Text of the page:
In regards to Testing Services, the Department of Education provides a wide range of services to Florida schools, school districts, community colleges, universities, and students including school accountability and testing of students, teachers, and principals. The Office of Assessment provides testing services for the following examinations: FCAT, FCAT 2.0, EOCs, NAEP, PSAT/PLAN, FTCE, FELE, CLAST, CPT, and the Exit Test. The Office of Student Achievement through Language Acquisition provides testing services for CELLA. The Office of Early Learning provides testing services for FLKRS. Career and Adult Education provides testing services for the GED.
The previous paragraph is evidence to the fact that there is a “whole lot” of testing going on in Florida Public Schools as the Florida Comprehensive Assessment Test (FCAT) has been an obsession and a nightmare for parents, students, teachers and administrators. The FCAT began in 1998 as part of Florida's overall plan to increase student achievement by implementing higher standards. When in full implementation, the FCAT was administered to students in grades 3-11 and consisted of criterion-referenced assessments in mathematics, reading, science, and writing, which measured student progress toward meeting the Sunshine State Standards (SSS) benchmarks.
Along the Treasure Coast (as did across the state), teachers in Indian River, St. Lucie, Martin and Palm Beach counties began to live and breathe for the preparation of the FCAT each year with teachers teaching the test and some elementary students playground time (much needed physical activity) being substituted for more time to work for the test while parents became mortified as students apprehensions and even fear of FCAT testing increased. The focus was more on the testing and not necessarily the learning as far as priority to each student’s education.
During the 2010-11 school year, Florida began the transition from the FCAT to the FCAT 2.0 and Florida End-of-Course (EOC) Assessments. Selected grades and subjects participated in FCAT assessments until the final transition was complete. The FCAT Mathematics Retake has been administered in the spring (and will be in the fall) of 2014 and for the last time in spring of 2015. Many will say “good riddance to bad options”.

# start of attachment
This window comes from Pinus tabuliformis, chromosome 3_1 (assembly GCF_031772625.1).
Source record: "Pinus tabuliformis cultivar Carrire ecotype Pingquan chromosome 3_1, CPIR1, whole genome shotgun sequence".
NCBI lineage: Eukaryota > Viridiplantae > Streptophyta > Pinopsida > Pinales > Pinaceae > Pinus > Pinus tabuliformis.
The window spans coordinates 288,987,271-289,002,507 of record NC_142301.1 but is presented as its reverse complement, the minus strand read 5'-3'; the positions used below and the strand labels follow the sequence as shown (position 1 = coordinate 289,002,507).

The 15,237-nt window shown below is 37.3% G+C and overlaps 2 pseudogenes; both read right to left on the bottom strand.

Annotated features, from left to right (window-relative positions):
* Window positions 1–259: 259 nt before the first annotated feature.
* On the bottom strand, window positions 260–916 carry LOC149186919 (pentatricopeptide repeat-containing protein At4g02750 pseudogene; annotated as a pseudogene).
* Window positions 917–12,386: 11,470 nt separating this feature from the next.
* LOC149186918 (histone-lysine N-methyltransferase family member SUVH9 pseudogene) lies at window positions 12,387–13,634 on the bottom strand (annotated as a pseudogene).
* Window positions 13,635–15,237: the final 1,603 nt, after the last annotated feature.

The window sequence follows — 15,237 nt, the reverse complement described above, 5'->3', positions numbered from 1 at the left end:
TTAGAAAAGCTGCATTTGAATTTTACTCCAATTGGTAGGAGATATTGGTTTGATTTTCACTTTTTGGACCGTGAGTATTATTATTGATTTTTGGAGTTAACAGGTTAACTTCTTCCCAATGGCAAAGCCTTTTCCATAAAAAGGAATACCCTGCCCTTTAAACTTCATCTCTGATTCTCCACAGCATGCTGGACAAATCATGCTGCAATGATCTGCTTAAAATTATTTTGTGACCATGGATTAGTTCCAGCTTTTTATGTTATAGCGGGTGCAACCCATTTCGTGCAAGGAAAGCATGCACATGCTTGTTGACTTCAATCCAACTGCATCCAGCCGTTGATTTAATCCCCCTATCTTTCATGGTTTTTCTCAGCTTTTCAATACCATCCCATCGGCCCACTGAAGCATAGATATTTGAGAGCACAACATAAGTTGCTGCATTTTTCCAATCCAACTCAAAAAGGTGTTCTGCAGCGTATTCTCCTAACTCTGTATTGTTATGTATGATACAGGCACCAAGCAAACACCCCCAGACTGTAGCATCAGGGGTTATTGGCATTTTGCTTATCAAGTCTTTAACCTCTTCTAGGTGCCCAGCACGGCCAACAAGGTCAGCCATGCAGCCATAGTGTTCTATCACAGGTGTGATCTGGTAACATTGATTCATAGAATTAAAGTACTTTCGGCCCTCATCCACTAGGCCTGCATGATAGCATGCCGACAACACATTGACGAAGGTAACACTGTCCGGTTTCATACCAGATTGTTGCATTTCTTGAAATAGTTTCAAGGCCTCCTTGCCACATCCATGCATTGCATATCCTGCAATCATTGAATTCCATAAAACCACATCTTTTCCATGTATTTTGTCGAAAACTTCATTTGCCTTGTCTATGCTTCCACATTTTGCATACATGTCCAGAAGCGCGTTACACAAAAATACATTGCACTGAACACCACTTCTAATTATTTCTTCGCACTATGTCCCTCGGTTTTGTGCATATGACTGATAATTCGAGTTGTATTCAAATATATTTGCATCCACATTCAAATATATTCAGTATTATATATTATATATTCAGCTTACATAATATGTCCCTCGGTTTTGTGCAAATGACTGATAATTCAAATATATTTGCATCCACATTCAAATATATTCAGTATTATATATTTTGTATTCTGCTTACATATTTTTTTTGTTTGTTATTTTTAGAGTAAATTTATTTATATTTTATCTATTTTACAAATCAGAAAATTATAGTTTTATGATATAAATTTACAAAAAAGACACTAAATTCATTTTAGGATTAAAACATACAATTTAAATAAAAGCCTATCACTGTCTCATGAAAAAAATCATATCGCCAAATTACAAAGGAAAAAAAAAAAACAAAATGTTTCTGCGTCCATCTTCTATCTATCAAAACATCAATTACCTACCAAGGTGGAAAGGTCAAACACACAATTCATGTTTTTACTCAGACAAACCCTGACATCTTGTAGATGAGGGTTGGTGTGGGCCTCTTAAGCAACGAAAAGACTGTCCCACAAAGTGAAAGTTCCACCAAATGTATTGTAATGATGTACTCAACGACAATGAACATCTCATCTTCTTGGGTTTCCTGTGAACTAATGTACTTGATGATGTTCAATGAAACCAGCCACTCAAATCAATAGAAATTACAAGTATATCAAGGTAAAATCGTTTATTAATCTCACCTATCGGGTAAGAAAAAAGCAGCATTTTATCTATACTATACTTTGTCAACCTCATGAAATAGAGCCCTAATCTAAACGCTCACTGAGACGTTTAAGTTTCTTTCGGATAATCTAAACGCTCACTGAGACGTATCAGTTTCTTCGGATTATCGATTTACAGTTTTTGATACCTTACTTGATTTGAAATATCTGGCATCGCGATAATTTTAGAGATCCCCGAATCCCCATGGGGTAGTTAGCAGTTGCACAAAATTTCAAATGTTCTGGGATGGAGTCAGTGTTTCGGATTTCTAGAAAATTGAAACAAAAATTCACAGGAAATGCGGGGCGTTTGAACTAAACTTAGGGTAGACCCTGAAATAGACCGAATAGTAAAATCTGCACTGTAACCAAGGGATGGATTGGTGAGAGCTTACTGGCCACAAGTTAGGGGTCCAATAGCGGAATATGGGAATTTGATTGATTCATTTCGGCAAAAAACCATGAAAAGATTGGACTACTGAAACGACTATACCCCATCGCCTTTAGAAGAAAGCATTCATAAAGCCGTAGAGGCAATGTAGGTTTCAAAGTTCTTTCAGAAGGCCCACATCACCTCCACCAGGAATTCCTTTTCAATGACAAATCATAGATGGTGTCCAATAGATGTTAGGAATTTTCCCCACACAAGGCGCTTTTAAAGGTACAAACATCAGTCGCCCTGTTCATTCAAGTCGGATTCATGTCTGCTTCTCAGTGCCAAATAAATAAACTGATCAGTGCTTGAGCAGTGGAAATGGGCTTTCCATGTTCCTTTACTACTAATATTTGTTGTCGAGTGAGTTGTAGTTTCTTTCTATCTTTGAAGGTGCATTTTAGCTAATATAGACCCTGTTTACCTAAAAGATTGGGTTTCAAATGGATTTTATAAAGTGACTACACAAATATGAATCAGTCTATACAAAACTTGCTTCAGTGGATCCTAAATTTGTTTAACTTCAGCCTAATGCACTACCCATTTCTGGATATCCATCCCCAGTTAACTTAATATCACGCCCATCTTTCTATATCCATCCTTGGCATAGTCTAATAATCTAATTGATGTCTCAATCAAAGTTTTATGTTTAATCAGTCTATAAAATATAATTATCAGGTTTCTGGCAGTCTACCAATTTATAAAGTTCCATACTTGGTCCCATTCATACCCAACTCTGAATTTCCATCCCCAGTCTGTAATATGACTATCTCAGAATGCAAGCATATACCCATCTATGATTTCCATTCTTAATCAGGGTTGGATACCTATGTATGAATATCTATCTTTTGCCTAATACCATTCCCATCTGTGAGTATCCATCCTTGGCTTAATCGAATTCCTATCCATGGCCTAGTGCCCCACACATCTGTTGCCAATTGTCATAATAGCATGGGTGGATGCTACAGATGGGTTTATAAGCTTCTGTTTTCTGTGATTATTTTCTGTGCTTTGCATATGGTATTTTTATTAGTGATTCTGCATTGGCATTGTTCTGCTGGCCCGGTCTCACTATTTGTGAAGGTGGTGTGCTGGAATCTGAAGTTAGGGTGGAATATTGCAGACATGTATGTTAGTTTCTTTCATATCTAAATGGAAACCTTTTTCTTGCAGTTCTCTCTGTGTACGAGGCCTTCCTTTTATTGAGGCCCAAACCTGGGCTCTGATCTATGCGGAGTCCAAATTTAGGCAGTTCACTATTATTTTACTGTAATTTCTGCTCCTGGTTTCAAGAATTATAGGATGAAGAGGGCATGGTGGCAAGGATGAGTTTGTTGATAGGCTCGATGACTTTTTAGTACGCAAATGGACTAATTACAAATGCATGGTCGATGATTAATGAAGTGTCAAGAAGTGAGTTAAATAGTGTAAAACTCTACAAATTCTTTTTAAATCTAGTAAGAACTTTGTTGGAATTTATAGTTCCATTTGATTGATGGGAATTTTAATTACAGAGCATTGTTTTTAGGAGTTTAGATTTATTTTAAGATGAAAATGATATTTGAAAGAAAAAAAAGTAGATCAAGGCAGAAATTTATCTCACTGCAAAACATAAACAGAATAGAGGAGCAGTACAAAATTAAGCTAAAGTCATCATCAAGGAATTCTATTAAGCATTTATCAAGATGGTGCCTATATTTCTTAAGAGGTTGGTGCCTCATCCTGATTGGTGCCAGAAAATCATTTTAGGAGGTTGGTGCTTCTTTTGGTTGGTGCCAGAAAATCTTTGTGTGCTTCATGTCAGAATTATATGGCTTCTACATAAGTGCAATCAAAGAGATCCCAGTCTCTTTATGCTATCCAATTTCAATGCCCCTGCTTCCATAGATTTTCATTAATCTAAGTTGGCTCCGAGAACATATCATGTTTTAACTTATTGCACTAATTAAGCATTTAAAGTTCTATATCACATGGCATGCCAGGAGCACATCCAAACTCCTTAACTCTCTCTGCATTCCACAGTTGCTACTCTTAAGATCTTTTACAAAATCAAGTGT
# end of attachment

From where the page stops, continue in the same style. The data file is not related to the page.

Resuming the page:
NEA Launches Campaign to End 'Toxic Testing' is an article in the July Issue of NEA Today by Cindy Long and Sara Robertson which states that delegates to the National Education Association’s annual meeting in July voted to launch a national campaign to put the focus of assessments and accountability back on student learning and end the "test, blame, and punish" system that has dominated public education in the last decade. The campaign will among other things seek to end the abuse and overuse of high-stakes standardized tests and reduce the amount of student and instructional time consumed by them.
The article goes on to say that the anti-toxic testing measure also calls for governmental oversight of the powerful testing industry with the creation of a “testing ombudsman” by the U.S. Department of Education, the U.S. Consumer Protection Bureau and the Federal Trade Commission. The position will serve as a watchdog over the influential testing industry and monitor testing companies’ impact on education legislation. NEA will continue to push the president and Congress to completely overhaul ESEA and end mandates that require yearly testing, and to lift mandates requiring states to administer outdated tests that aren’t aligned to school curricula.
“It’s past time for politicians to turn their eyes and ears away from those who profit from over-testing our students and listen instead to those who know what works in the classroom,” said NEA President Dennis Van Roekel. Take Back Our Schools! Join NEA’s national campaign to put the focus of public education back on student learning.
It is time we unify across the nation for the sake of providing quality education and not degradation of our schools in the learning process by over and excessive testing which has not been justified or verified in reaping conclusively, positive overall and individual achievement production.
ABOUT SLIDESHOW PHOTOS: MIAMI, FL - MAY 22, 2003: Protesters hold signs in rally outside Governor Jeb Bush's Miami office announcing a boycott of major Florida industries and demanding he grant amnesty to high-school seniors who will not get their diplomas because they have not passed the Florida Comprehensive Assessment Test (FCAT).
REF: NEA TODAY http://www.nea.org/
REF: Florida Department of Education http://www.fldoe.org/testing/
REF: Florida Department of Education http://fcat.fldoe.org/fcat/
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